High Flight

News Article / November 10, 2014

High Flight

By Pilot Officer John Gillespie Magee, Jr.

Oh! I have slipped the surly bonds of Earth
And danced the skies on laughter-silvered wings;
Sunward I’ve climbed, and joined the tumbling mirth
Of sun-split clouds, – and done a hundred things
You have not dreamed of – wheeled and soared and swung
High in the sunlit silence. Hov’ring there,
I’ve chased the shouting wind along, and flung
My eager craft through footless halls of air....

Up, up the long, delirious, burning blue
I’ve topped the wind-swept heights with easy grace
Where never lark, or even eagle flew –
And, while with silent, lifting mind I’ve trod
The high untrespassed sanctity of space,
Put out my hand, and touched the face of God.

Pilot Officer John Magee

By Ruthanne Urquhart

In October 1940, the United States was more than a year away from officially entering the Second World War when John Gillespie Magee, Jr., a China-born, England-raised American, crossed the Canada-United States border and enlisted in the Royal Canadian Air Force (RCAF).

The 18-year-old did his flight training at British Commonwealth Air Training Plan schools – No. 9 Elementary Flying Training School at RCAF Station St. Catharine’s, Ontario, and No. 2 Service Flying Training School at RCAF Station Uplands, near Ottawa, Ontario. He received his wings and promotion in spring 1941.

Pilot Officer Magee was sent to England in June 1941 and was posted to No. 53 Operational Training Unit at Royal Air Force (RAF) Llandow, Wales. After graduation, he was assigned to No. 412 (Fighter) Squadron, RCAF, at RAF Digby, Lincolnshire, where he became a qualified Spitfire pilot.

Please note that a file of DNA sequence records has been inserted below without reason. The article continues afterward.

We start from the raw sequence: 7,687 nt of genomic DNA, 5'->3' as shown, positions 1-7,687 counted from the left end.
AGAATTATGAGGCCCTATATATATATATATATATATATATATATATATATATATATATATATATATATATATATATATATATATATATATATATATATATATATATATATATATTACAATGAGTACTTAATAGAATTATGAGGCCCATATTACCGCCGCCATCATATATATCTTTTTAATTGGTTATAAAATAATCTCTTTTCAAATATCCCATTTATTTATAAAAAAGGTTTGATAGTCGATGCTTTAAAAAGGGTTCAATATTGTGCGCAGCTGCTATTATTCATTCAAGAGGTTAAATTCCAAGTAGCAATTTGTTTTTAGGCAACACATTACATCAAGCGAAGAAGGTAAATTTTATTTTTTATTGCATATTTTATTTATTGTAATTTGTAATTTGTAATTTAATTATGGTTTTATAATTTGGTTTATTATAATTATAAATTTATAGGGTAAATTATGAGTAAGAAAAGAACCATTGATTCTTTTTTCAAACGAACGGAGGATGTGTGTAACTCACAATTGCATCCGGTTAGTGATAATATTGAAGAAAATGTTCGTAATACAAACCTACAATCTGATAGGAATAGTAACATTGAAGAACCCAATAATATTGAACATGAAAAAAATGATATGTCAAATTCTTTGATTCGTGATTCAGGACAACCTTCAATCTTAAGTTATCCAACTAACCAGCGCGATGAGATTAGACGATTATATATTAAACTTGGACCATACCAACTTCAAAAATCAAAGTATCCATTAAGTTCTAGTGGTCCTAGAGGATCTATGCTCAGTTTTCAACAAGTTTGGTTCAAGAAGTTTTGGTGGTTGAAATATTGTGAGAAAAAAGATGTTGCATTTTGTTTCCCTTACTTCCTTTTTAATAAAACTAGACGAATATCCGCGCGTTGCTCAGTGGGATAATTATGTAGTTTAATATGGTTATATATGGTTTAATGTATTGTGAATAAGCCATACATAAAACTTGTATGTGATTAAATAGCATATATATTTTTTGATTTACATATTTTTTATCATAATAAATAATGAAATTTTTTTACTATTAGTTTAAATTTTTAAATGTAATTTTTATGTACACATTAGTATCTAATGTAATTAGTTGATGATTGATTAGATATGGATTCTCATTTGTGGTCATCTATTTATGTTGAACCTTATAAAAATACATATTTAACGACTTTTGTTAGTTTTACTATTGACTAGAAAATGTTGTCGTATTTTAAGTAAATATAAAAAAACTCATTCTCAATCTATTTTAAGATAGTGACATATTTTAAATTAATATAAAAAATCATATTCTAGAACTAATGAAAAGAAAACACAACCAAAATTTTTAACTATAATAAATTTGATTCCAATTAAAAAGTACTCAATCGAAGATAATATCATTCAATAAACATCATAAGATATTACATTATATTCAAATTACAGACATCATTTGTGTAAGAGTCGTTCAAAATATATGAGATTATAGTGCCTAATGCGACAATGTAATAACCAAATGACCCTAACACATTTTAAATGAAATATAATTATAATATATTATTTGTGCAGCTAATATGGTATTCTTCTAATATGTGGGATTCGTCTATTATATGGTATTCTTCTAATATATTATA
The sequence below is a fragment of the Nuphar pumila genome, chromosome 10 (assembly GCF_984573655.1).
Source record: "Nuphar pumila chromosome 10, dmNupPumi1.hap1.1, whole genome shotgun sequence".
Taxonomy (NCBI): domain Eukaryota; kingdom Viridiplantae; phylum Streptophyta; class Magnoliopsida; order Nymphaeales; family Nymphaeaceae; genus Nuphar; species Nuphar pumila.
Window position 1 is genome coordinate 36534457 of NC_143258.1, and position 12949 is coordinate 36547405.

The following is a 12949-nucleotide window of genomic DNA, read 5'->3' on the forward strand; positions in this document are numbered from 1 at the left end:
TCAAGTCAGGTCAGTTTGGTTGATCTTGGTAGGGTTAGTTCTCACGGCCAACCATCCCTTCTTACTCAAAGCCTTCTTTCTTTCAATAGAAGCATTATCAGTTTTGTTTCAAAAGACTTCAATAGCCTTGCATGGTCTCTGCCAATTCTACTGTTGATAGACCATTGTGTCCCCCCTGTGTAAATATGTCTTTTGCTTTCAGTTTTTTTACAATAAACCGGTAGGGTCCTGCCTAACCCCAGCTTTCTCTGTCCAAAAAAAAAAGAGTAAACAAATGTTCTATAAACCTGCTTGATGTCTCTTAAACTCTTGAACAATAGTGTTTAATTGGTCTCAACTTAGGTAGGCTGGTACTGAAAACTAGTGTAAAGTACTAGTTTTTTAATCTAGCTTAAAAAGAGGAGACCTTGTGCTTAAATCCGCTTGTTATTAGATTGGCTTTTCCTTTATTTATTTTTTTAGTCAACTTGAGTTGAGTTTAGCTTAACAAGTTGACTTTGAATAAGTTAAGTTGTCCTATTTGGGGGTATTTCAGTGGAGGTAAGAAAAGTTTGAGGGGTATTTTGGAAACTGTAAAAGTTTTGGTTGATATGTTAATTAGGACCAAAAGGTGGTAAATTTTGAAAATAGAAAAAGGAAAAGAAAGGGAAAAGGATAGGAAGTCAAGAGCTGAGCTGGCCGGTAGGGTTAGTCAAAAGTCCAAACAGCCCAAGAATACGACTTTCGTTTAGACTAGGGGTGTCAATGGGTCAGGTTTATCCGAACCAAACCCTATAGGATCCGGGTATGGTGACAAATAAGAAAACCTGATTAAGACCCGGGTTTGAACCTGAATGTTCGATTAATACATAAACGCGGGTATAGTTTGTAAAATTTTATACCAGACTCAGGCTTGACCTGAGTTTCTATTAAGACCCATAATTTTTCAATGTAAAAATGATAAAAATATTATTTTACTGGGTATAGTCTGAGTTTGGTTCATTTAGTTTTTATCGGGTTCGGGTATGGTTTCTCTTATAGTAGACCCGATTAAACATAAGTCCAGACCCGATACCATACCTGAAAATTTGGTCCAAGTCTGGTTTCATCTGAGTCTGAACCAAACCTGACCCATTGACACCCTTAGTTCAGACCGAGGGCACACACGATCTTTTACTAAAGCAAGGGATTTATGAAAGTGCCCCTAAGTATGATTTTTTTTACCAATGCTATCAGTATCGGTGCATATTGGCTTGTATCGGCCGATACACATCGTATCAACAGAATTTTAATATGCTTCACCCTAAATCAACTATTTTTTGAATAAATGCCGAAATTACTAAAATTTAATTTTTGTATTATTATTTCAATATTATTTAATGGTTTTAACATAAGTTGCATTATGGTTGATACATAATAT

412 Squadron flew Supermarine Spitfire aircraft on fighter sweeps over France, and battled with the Luftwaffe in the air defence of England.

On September 3, 1941, Pilot Officer Magee made a high-altitude test flight in the newest Spitfire V, and he composed a poem during the flight. Back on the ground, he wrote High Flight on the outside of a letter to his parents. Inside, he wrote, “I am enclosing a verse I wrote the other day. It started at 30,000 feet, and was finished soon after I landed.”

On December 11, 1941, just three days after the United States officially entered the war, Pilot Officer Magee was killed in a mid-air collision with an RAF Oxford Trainer aircraft in the sky above Roxholm, Lincolnshire, about five kilometres by air from RAF Digby.

He is buried in the churchyard cemetery at Scopwick, Lincolnshire. High Flight lives on as the official poem of the Royal Air Force and the Royal Canadian Air Force.

Editor’s note: The heirs to Pilot Officer Magee’s estate have requested that High Flight not be translated into other languages.

Date modified: